Alastair Campbell, Texthelp

Supporting Diverse Talent

In a recent blog, I wrote about how neurodiversity can open up the doors to competitive advantage. Today, I’d like to take that a step further and look at how businesses can really harness neurodiversity in their organisations.

It all  starts with how employers find and recruit talent and how they support staff to overcome challenges to let their full abilities be realised.

Barriers in the workplace

Barriers to employment still exist which neurodiverse individuals have to overcome in order to firstly gain employment or even progress in a desired career path. 

Existing recruitment processes for example, are not flexible enough to enable or facilitate neurodiverse candidates to truly exhibit and demonstrate their abilities. This first step to employment is still the largest obstacle to overcome. 

There also still remains an element of stigma around these hidden conditions.  

Employees can be reluctant to disclose their condition for fear of negative reaction from colleagues, or of it potentially limiting their career opportunities, meaning they are often not receiving the support or adjustments that may be readily available.

Equally, managers are oftentimes unaware of the wide array of conditions that are affecting their staff in the workplace, let alone offer support.

What can we do as employers 

1. Organisational culture change
  • Recognise the talents and skills a diverse workforce can bring
  • Have the appetite to harness and integrate these diverse talents and skills into our business
  • Set up a defined workplace culture and support ecosystem.  Inspiring workplaces are, to an extent, discarding traditional job descriptions and instead hiring on the best fit for the role. These types of workplaces recognise the importance of the atmosphere and how hiring the ‘right fit’ allows their ecosystem to harmoniously continue.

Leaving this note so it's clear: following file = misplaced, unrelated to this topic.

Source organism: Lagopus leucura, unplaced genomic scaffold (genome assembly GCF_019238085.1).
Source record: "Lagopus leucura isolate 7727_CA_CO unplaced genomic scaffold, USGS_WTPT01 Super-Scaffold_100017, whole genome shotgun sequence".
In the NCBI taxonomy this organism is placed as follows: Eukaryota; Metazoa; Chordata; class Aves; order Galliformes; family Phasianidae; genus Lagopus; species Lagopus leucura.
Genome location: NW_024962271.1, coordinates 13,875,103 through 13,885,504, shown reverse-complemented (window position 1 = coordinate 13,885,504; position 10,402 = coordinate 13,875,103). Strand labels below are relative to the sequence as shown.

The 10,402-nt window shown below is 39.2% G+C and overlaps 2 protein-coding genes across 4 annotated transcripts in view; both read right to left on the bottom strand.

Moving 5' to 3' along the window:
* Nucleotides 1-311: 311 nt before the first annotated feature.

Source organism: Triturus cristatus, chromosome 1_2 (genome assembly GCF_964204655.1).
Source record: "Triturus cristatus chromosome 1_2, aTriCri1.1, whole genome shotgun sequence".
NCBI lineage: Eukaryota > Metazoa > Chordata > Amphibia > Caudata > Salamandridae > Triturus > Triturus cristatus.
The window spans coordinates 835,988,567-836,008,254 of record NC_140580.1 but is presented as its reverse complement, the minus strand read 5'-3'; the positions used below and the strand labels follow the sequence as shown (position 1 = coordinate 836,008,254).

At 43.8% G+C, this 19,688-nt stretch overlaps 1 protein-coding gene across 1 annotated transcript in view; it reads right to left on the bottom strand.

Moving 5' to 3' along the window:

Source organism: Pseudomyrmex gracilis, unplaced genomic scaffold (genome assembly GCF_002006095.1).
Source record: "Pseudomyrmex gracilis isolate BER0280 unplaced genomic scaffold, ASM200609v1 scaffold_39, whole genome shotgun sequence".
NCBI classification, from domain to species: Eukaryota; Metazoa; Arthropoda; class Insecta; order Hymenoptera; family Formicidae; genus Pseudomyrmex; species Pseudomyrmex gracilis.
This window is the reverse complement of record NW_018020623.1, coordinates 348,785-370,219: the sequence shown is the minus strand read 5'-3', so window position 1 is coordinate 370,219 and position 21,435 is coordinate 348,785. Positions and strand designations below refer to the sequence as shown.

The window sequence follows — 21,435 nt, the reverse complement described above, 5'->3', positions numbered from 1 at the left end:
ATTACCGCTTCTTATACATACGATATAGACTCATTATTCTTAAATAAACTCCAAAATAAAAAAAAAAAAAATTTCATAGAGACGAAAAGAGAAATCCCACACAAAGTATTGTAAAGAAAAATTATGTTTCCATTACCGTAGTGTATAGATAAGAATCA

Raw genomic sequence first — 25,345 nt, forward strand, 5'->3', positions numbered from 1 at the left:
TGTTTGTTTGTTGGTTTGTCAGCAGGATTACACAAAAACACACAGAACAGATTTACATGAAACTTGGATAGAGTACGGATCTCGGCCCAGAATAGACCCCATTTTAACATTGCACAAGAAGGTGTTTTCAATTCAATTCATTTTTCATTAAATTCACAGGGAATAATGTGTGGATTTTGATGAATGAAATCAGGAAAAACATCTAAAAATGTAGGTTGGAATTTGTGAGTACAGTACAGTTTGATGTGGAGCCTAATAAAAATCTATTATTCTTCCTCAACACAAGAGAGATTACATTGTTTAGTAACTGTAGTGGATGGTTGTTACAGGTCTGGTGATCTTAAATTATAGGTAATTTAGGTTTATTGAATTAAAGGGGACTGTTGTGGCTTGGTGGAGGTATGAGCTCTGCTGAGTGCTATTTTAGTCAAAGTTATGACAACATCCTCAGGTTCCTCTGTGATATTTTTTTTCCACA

2. Organisational awareness and training 
  • Make our business environment accessible to those with neurodiversities by making the application process less rigid. Focus more on the ability to successfully execute the role, not on completion of written tasks which may be a barrier to those with dyslexia, or verbal discussions which can be challenging for candidates with autism spectrum disorders.
  • Establish low-key training sessions to help existing employees understand what to expect from their new colleagues—for example, that they might need accommodations and might seem different. Managers should be offered  training and guidance on the support that’s available to those who need it. 

3. Provide assistive technology (AT) for all - it is necessary for some, but benefits all staff. I repeatedly hear how staff use assistive software as a productivity tool - to help staff work more effectively and in a style that suits different learning styles, reducing errors in written documentation and enhancing understanding and comprehension.

A couple of years ago ITV rolled out AT company-wide, primarily to support actors and staff with dyslexia. But they quickly found that as well as helping their neurodiverse staff, many of the actors were using the text-to-speech features to help them learn their lines. 

The Foreign & Commonwealth Office (FCO) integrated AT  to support a range of neurodiverse conditions and disabilities across it’s 14,000 UK and international staff. The software’s proved popular with all staff who view it as a really valuable productivity tool and use it everyday. It's especially popular with FCO staff for whom English is a second language - helping to improve accuracy and comprehension of written communications on a daily basis.

Neurodiversity is still a relatively new term  

The term itself is helping to raise awareness of hidden disabilities, focusing on the positive impact a neurodiverse workforce has on your business rather than the negative perceptions some people may have.

If employers can open up to new ideas around how they recruit, and are willing to incorporate new ways of working to allow individuals to demonstrate skills and talents in a way they feel best able, I believe it will enable them to discover and access a much broader range of talent in the workplace and reap the financial benefits in the longrun.


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